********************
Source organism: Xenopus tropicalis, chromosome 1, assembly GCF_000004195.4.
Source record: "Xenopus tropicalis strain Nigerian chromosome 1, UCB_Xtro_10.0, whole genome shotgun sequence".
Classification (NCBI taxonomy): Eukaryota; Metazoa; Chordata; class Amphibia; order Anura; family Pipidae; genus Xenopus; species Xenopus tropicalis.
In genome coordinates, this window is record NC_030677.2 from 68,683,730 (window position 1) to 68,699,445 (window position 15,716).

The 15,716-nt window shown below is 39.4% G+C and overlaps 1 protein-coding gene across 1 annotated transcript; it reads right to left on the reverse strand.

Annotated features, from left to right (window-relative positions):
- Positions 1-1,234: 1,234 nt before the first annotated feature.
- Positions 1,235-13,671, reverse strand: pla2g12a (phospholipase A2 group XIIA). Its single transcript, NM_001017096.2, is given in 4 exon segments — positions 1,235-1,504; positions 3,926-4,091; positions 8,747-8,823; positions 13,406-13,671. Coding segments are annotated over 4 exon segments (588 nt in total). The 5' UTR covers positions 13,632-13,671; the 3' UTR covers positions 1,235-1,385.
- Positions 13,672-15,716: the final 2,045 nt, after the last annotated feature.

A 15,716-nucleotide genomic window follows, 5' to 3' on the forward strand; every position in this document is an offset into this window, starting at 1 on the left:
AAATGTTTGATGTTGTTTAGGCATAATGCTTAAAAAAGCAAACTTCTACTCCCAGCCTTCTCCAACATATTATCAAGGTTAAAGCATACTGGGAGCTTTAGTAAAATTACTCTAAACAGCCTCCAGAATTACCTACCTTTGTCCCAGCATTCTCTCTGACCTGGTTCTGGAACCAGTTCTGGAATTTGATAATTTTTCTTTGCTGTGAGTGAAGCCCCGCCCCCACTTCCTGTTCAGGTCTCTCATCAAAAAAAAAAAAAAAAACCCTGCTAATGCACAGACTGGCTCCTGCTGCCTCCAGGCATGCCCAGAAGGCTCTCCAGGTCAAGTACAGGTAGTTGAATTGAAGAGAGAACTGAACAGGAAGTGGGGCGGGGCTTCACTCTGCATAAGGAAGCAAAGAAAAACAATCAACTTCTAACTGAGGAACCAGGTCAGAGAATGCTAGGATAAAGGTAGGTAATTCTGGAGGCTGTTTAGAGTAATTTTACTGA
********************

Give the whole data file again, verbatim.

Source organism: Xenopus tropicalis, chromosome 1, assembly GCF_000004195.4.
Source record: "Xenopus tropicalis strain Nigerian chromosome 1, UCB_Xtro_10.0, whole genome shotgun sequence".
Classification (NCBI taxonomy): Eukaryota; Metazoa; Chordata; class Amphibia; order Anura; family Pipidae; genus Xenopus; species Xenopus tropicalis.
In genome coordinates, this window is record NC_030677.2 from 68,683,730 (window position 1) to 68,699,445 (window position 15,716).

The 15,716-nt window shown below is 39.4% G+C and overlaps 1 protein-coding gene across 1 annotated transcript; it reads right to left on the reverse strand.

Annotated features, from left to right (window-relative positions):
- Positions 1-1,234: 1,234 nt before the first annotated feature.
- Positions 1,235-13,671, reverse strand: pla2g12a (phospholipase A2 group XIIA). Its single transcript, NM_001017096.2, is given in 4 exon segments — positions 1,235-1,504; positions 3,926-4,091; positions 8,747-8,823; positions 13,406-13,671. Coding segments are annotated over 4 exon segments (588 nt in total). The 5' UTR covers positions 13,632-13,671; the 3' UTR covers positions 1,235-1,385.
- Positions 13,672-15,716: the final 2,045 nt, after the last annotated feature.

A 15,716-nucleotide genomic window follows, 5' to 3' on the forward strand; every position in this document is an offset into this window, starting at 1 on the left:
AAATGTTTGATGTTGTTTAGGCATAATGCTTAAAAAAGCAAACTTCTACTCCCAGCCTTCTCCAACATATTATCAAGGTTAAAGCATACTGGGAGCTTTAGTAAAATTACTCTAAACAGCCTCCAGAATTACCTACCTTTGTCCCAGCATTCTCTCTGACCTGGTTCTGGAACCAGTTCTGGAATTTGATAATTTTTCTTTGCTGTGAGTGAAGCCCCGCCCCCACTTCCTGTTCAGGTCTCTCATCAAAAAAAAAAAAAAAAACCCTGCTAATGCACAGACTGGCTCCTGCTGCCTCCAGGCATGCCCAGAAGGCTCTCCAGGTCAAGTACAGGTAGTTGAATTGAAGAGAGAACTGAACAGGAAGTGGGGCGGGGCTTCACTCTGCATAAGGAAGCAAAGAAAAACAATCAACTTCTAACTGAGGAACCAGGTCAGAGAATGCTAGGATAAAGGTAGGTAATTCTGGAGGCTGTTTAGAGTAATTTTACTGA